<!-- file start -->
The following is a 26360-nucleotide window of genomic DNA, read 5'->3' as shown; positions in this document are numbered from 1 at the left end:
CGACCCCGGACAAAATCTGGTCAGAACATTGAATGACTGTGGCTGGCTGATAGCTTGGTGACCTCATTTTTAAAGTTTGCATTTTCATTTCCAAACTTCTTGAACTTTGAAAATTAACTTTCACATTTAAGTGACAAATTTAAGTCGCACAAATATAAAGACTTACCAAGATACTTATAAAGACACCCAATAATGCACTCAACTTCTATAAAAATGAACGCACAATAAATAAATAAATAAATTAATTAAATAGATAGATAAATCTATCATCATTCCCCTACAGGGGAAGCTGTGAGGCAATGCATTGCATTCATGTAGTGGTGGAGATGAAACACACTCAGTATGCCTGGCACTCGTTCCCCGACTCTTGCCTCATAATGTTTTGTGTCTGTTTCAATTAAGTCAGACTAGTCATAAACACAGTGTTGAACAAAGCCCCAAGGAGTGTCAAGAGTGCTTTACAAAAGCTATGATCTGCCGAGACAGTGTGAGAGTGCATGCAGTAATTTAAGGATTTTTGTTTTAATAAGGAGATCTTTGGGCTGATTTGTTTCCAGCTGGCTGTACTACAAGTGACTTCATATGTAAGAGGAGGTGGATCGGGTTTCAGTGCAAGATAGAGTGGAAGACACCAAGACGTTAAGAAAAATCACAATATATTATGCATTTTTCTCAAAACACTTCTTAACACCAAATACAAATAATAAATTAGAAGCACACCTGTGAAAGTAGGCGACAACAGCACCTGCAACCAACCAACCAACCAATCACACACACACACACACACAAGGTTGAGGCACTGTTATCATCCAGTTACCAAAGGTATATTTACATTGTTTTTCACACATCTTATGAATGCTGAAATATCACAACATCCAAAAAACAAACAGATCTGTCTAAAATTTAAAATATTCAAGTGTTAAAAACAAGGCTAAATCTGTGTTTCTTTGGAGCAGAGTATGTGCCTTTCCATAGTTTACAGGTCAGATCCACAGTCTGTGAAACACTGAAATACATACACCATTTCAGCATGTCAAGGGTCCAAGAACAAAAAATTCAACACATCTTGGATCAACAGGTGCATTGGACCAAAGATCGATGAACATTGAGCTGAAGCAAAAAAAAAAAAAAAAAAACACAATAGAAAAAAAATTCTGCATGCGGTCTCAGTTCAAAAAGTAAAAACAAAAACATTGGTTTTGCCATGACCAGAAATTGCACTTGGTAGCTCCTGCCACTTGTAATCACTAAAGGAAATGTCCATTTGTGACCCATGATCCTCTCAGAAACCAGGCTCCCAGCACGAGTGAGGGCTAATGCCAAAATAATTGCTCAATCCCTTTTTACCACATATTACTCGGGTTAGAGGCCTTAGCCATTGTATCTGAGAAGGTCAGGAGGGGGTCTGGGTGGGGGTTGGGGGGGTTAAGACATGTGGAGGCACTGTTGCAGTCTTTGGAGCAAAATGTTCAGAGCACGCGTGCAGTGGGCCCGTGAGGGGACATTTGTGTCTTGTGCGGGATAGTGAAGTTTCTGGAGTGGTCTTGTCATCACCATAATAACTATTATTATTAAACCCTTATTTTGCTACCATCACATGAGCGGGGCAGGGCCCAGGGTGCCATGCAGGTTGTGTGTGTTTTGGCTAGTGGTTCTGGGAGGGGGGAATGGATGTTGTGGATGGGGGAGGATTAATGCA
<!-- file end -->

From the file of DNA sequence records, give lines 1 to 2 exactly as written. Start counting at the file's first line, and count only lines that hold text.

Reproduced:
The following is a 26360-nucleotide window of genomic DNA, read 5'->3' as shown; positions in this document are numbered from 1 at the left end:
CGACCCCGGACAAAATCTGGTCAGAACATTGAATGACTGTGGCTGGCTGATAGCTTGGTGACCTCATTTTTAAAGTTTGCATTTTCATTTCCAAACTTCTTGAACTTTGAAAATTAACTTTCACATTTAAGTGACAAATTTAAGTCGCACAAATATAAAGACTTACCAAGATACTTATAAAGACACCCAATAATGCACTCAACTTCTATAAAAATGAACGCACAATAAATAAATAAATAAATTAATTAAATAGATAGATAAATCTATCATCATTCCCCTACAGGGGAAGCTGTGAGGCAATGCATTGCATTCATGTAGTGGTGGAGATGAAACACACTCAGTATGCCTGGCACTCGTTCCCCGACTCTTGCCTCATAATGTTTTGTGTCTGTTTCAATTAAGTCAGACTAGTCATAAACACAGTGTTGAACAAAGCCCCAAGGAGTGTCAAGAGTGCTTTACAAAAGCTATGATCTGCCGAGACAGTGTGAGAGTGCATGCAGTAATTTAAGGATTTTTGTTTTAATAAGGAGATCTTTGGGCTGATTTGTTTCCAGCTGGCTGTACTACAAGTGACTTCATATGTAAGAGGAGGTGGATCGGGTTTCAGTGCAAGATAGAGTGGAAGACACCAAGACGTTAAGAAAAATCACAATATATTATGCATTTTTCTCAAAACACTTCTTAACACCAAATACAAATAATAAATTAGAAGCACACCTGTGAAAGTAGGCGACAACAGCACCTGCAACCAACCAACCAACCAATCACACACACACACACACACAAGGTTGAGGCACTGTTATCATCCAGTTACCAAAGGTATATTTACATTGTTTTTCACACATCTTATGAATGCTGAAATATCACAACATCCAAAAAACAAACAGATCTGTCTAAAATTTAAAATATTCAAGTGTTAAAAACAAGGCTAAATCTGTGTTTCTTTGGAGCAGAGTATGTGCCTTTCCATAGTTTACAGGTCAGATCCACAGTCTGTGAAACACTGAAATACATACACCATTTCAGCATGTCAAGGGTCCAAGAACAAAAAATTCAACACATCTTGGATCAACAGGTGCATTGGACCAAAGATCGATGAACATTGAGCTGAAGCAAAAAAAAAAAAAAAAAAACACAATAGAAAAAAAATTCTGCATGCGGTCTCAGTTCAAAAAGTAAAAACAAAAACATTGGTTTTGCCATGACCAGAAATTGCACTTGGTAGCTCCTGCCACTTGTAATCACTAAAGGAAATGTCCATTTGTGACCCATGATCCTCTCAGAAACCAGGCTCCCAGCACGAGTGAGGGCTAATGCCAAAATAATTGCTCAATCCCTTTTTACCACATATTACTCGGGTTAGAGGCCTTAGCCATTGTATCTGAGAAGGTCAGGAGGGGGTCTGGGTGGGGGTTGGGGGGGTTAAGACATGTGGAGGCACTGTTGCAGTCTTTGGAGCAAAATGTTCAGAGCACGCGTGCAGTGGGCCCGTGAGGGGACATTTGTGTCTTGTGCGGGATAGTGAAGTTTCTGGAGTGGTCTTGTCATCACCATAATAACTATTATTATTAAACCCTTATTTTGCTACCATCACATGAGCGGGGCAGGGCCCAGGGTGCCATGCAGGTTGTGTGTGTTTTGGCTAGTGGTTCTGGGAGGGGGGAATGGATGTTGTGGATGGGGGAGGATTAATGCA